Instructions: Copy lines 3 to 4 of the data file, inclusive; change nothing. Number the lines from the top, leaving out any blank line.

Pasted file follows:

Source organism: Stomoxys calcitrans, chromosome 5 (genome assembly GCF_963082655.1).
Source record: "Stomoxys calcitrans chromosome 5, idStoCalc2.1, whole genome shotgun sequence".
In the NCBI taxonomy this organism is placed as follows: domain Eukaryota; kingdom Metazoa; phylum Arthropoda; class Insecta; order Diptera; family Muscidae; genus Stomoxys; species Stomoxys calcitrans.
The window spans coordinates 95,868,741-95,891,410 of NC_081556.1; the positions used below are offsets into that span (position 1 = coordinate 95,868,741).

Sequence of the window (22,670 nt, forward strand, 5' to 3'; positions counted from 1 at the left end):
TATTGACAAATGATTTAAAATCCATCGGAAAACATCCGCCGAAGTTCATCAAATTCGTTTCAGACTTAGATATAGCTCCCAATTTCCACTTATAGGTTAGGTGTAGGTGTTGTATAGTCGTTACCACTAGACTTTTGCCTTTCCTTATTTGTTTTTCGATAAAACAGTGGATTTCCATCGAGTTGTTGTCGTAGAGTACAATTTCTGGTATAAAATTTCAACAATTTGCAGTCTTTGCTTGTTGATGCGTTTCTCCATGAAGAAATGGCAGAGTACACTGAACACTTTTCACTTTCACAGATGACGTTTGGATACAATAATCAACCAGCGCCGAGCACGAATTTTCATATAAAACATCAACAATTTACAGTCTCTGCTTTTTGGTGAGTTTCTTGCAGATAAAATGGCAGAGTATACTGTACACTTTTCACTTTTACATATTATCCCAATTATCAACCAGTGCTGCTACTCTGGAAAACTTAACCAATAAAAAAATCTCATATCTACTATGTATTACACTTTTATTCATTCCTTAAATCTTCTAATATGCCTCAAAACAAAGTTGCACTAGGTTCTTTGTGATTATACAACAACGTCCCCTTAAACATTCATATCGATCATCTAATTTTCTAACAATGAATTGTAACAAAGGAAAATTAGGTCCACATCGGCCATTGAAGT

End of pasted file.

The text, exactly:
In the NCBI taxonomy this organism is placed as follows: domain Eukaryota; kingdom Metazoa; phylum Arthropoda; class Insecta; order Diptera; family Muscidae; genus Stomoxys; species Stomoxys calcitrans.
The window spans coordinates 95,868,741-95,891,410 of NC_081556.1; the positions used below are offsets into that span (position 1 = coordinate 95,868,741).